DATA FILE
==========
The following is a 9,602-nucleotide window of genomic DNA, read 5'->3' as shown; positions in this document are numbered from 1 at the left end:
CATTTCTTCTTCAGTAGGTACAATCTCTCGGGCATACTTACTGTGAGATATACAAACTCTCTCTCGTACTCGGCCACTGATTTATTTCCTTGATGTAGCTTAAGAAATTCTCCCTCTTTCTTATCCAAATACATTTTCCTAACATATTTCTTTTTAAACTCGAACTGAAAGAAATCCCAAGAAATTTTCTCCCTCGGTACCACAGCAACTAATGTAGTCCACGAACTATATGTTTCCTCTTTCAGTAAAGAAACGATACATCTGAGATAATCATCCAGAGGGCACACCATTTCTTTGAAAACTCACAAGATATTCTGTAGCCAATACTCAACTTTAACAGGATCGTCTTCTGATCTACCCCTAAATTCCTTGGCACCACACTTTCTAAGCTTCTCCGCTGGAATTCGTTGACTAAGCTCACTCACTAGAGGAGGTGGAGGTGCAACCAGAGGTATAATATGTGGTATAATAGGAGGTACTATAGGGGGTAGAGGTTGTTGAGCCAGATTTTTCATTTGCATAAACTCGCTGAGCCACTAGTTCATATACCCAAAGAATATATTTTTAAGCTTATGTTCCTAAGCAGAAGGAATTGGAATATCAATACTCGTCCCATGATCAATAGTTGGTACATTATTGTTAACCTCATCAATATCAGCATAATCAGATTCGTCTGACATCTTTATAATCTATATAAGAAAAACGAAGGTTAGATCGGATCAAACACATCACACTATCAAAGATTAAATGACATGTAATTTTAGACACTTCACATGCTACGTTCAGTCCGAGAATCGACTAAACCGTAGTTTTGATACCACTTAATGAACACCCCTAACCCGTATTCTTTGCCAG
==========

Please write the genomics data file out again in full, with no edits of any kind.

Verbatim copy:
The following is a 9,602-nucleotide window of genomic DNA, read 5'->3' as shown; positions in this document are numbered from 1 at the left end:
CATTTCTTCTTCAGTAGGTACAATCTCTCGGGCATACTTACTGTGAGATATACAAACTCTCTCTCGTACTCGGCCACTGATTTATTTCCTTGATGTAGCTTAAGAAATTCTCCCTCTTTCTTATCCAAATACATTTTCCTAACATATTTCTTTTTAAACTCGAACTGAAAGAAATCCCAAGAAATTTTCTCCCTCGGTACCACAGCAACTAATGTAGTCCACGAACTATATGTTTCCTCTTTCAGTAAAGAAACGATACATCTGAGATAATCATCCAGAGGGCACACCATTTCTTTGAAAACTCACAAGATATTCTGTAGCCAATACTCAACTTTAACAGGATCGTCTTCTGATCTACCCCTAAATTCCTTGGCACCACACTTTCTAAGCTTCTCCGCTGGAATTCGTTGACTAAGCTCACTCACTAGAGGAGGTGGAGGTGCAACCAGAGGTATAATATGTGGTATAATAGGAGGTACTATAGGGGGTAGAGGTTGTTGAGCCAGATTTTTCATTTGCATAAACTCGCTGAGCCACTAGTTCATATACCCAAAGAATATATTTTTAAGCTTATGTTCCTAAGCAGAAGGAATTGGAATATCAATACTCGTCCCATGATCAATAGTTGGTACATTATTGTTAACCTCATCAATATCAGCATAATCAGATTCGTCTGACATCTTTATAATCTATATAAGAAAAACGAAGGTTAGATCGGATCAAACACATCACACTATCAAAGATTAAATGACATGTAATTTTAGACACTTCACATGCTACGTTCAGTCCGAGAATCGACTAAACCGTAGTTTTGATACCACTTAATGAACACCCCTAACCCGTATTCTTTGCCAG